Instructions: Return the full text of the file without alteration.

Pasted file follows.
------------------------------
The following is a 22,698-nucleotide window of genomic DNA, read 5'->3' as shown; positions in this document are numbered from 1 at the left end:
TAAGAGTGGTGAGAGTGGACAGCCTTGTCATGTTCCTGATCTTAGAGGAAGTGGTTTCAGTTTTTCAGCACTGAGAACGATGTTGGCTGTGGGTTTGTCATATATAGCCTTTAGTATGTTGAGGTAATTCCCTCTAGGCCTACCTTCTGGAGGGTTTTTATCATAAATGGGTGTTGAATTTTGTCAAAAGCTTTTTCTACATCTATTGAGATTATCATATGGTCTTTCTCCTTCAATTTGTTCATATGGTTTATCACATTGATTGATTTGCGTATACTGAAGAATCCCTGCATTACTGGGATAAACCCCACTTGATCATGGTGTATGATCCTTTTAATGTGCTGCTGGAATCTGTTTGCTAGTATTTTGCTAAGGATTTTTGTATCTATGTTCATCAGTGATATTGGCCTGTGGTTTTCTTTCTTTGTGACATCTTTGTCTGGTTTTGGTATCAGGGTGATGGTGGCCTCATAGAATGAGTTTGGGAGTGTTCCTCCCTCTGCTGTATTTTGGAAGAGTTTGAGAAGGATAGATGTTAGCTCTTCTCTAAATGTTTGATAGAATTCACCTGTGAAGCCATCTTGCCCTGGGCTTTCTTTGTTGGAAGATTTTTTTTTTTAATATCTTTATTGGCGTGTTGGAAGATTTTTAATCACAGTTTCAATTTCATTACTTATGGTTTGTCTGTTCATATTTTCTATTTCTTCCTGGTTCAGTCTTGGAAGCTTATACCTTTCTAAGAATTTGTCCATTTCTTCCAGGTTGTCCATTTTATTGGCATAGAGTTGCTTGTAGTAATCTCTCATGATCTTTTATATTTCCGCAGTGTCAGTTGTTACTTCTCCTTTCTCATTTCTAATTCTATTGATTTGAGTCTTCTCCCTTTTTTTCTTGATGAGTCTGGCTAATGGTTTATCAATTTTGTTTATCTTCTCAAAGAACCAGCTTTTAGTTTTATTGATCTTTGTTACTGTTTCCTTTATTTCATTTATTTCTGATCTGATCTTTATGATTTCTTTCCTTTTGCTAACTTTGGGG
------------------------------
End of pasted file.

The following is a 22,698-nucleotide window of genomic DNA, read 5'->3' as shown; positions in this document are numbered from 1 at the left end:
TAAGAGTGGTGAGAGTGGACAGCCTTGTCATGTTCCTGATCTTAGAGGAAGTGGTTTCAGTTTTTCAGCACTGAGAACGATGTTGGCTGTGGGTTTGTCATATATAGCCTTTAGTATGTTGAGGTAATTCCCTCTAGGCCTACCTTCTGGAGGGTTTTTATCATAAATGGGTGTTGAATTTTGTCAAAAGCTTTTTCTACATCTATTGAGATTATCATATGGTCTTTCTCCTTCAATTTGTTCATATGGTTTATCACATTGATTGATTTGCGTATACTGAAGAATCCCTGCATTACTGGGATAAACCCCACTTGATCATGGTGTATGATCCTTTTAATGTGCTGCTGGAATCTGTTTGCTAGTATTTTGCTAAGGATTTTTGTATCTATGTTCATCAGTGATATTGGCCTGTGGTTTTCTTTCTTTGTGACATCTTTGTCTGGTTTTGGTATCAGGGTGATGGTGGCCTCATAGAATGAGTTTGGGAGTGTTCCTCCCTCTGCTGTATTTTGGAAGAGTTTGAGAAGGATAGATGTTAGCTCTTCTCTAAATGTTTGATAGAATTCACCTGTGAAGCCATCTTGCCCTGGGCTTTCTTTGTTGGAAGATTTTTTTTTTTAATATCTTTATTGGCGTGTTGGAAGATTTTTAATCACAGTTTCAATTTCATTACTTATGGTTTGTCTGTTCATATTTTCTATTTCTTCCTGGTTCAGTCTTGGAAGCTTATACCTTTCTAAGAATTTGTCCATTTCTTCCAGGTTGTCCATTTTATTGGCATAGAGTTGCTTGTAGTAATCTCTCATGATCTTTTATATTTCCGCAGTGTCAGTTGTTACTTCTCCTTTCTCATTTCTAATTCTATTGATTTGAGTCTTCTCCCTTTTTTTCTTGATGAGTCTGGCTAATGGTTTATCAATTTTGTTTATCTTCTCAAAGAACCAGCTTTTAGTTTTATTGATCTTTGTTACTGTTTCCTTTATTTCATTTATTTCTGATCTGATCTTTATGATTTCTTTCCTTTTGCTAACTTTGGGG